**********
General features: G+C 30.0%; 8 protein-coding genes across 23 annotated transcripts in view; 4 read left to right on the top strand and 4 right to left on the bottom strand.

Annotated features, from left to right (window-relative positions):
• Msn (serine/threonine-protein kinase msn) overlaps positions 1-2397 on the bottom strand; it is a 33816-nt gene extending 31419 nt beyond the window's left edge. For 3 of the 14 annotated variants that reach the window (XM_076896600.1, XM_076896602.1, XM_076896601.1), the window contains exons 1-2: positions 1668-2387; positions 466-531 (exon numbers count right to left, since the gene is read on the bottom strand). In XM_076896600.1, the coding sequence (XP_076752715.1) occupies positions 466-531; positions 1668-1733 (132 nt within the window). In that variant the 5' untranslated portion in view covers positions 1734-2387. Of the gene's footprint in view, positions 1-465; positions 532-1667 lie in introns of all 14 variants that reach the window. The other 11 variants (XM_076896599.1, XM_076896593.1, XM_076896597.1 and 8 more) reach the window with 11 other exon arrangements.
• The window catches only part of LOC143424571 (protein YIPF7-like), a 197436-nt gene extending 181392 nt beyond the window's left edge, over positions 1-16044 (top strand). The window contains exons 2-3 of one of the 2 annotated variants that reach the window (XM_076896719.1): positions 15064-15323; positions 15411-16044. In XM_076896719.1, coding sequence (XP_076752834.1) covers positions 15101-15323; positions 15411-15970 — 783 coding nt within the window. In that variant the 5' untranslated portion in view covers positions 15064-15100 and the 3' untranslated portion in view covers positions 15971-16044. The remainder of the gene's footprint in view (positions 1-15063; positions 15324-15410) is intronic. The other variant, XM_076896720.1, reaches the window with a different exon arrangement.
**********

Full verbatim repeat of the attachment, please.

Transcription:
General features: G+C 30.0%; 8 protein-coding genes across 23 annotated transcripts in view; 4 read left to right on the top strand and 4 right to left on the bottom strand.

Annotated features, from left to right (window-relative positions):
• Msn (serine/threonine-protein kinase msn) overlaps positions 1-2397 on the bottom strand; it is a 33816-nt gene extending 31419 nt beyond the window's left edge. For 3 of the 14 annotated variants that reach the window (XM_076896600.1, XM_076896602.1, XM_076896601.1), the window contains exons 1-2: positions 1668-2387; positions 466-531 (exon numbers count right to left, since the gene is read on the bottom strand). In XM_076896600.1, the coding sequence (XP_076752715.1) occupies positions 466-531; positions 1668-1733 (132 nt within the window). In that variant the 5' untranslated portion in view covers positions 1734-2387. Of the gene's footprint in view, positions 1-465; positions 532-1667 lie in introns of all 14 variants that reach the window. The other 11 variants (XM_076896599.1, XM_076896593.1, XM_076896597.1 and 8 more) reach the window with 11 other exon arrangements.
• The window catches only part of LOC143424571 (protein YIPF7-like), a 197436-nt gene extending 181392 nt beyond the window's left edge, over positions 1-16044 (top strand). The window contains exons 2-3 of one of the 2 annotated variants that reach the window (XM_076896719.1): positions 15064-15323; positions 15411-16044. In XM_076896719.1, coding sequence (XP_076752834.1) covers positions 15101-15323; positions 15411-15970 — 783 coding nt within the window. In that variant the 5' untranslated portion in view covers positions 15064-15100 and the 3' untranslated portion in view covers positions 15971-16044. The remainder of the gene's footprint in view (positions 1-15063; positions 15324-15410) is intronic. The other variant, XM_076896720.1, reaches the window with a different exon arrangement.